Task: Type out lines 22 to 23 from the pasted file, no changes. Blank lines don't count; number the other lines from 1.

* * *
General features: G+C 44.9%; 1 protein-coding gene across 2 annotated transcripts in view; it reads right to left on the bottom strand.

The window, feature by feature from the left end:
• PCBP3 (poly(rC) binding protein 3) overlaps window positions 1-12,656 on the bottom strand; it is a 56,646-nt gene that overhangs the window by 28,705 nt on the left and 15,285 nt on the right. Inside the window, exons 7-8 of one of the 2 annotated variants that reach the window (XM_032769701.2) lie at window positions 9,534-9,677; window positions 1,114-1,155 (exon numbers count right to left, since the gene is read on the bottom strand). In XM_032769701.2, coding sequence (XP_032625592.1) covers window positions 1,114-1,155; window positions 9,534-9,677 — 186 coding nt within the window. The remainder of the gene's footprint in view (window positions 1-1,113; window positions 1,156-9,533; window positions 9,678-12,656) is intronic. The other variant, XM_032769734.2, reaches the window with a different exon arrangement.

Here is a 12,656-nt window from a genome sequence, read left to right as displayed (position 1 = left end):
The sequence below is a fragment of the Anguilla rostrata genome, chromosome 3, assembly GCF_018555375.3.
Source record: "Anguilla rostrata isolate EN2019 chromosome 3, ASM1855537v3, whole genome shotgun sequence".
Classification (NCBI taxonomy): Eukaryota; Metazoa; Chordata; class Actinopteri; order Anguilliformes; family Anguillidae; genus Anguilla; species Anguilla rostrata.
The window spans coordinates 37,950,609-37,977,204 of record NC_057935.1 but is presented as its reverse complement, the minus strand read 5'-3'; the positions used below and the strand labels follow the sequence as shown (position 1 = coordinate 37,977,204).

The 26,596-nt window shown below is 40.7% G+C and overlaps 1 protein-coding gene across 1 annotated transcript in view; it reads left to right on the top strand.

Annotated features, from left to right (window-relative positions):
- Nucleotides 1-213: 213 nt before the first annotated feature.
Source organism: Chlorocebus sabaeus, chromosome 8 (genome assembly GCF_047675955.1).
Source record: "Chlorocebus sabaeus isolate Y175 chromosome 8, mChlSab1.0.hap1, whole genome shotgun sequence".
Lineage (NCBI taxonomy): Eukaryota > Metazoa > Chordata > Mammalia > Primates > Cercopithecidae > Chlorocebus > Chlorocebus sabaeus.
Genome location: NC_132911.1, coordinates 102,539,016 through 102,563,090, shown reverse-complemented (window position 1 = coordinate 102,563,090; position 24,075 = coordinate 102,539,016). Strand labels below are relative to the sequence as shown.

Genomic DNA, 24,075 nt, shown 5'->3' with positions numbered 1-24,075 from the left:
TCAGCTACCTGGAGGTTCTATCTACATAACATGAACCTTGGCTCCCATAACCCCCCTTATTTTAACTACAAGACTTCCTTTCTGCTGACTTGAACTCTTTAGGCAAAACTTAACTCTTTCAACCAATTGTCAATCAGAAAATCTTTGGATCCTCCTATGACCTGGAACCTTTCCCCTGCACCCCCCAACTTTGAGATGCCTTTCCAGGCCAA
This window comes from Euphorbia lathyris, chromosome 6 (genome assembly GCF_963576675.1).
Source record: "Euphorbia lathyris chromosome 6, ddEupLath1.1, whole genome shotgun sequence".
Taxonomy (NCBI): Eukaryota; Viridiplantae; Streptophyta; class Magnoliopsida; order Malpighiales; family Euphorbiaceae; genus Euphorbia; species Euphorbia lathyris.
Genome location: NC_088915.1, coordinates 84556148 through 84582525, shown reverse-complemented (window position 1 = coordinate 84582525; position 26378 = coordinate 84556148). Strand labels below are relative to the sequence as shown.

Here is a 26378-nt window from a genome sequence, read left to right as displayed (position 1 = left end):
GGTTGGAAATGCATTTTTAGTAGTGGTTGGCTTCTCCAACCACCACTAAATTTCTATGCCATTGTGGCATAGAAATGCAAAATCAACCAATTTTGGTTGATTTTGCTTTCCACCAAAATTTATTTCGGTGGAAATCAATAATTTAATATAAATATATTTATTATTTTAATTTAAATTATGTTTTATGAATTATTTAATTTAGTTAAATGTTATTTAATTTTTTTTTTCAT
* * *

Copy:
Here is a 26378-nt window from a genome sequence, read left to right as displayed (position 1 = left end):
GGTTGGAAATGCATTTTTAGTAGTGGTTGGCTTCTCCAACCACCACTAAATTTCTATGCCATTGTGGCATAGAAATGCAAAATCAACCAATTTTGGTTGATTTTGCTTTCCACCAAAATTTATTTCGGTGGAAATCAATAATTTAATATAAATATATTTATTATTTTAATTTAAATTATGTTTTATGAATTATTTAATTTAGTTAAATGTTATTTAATTTTTTTTTTCAT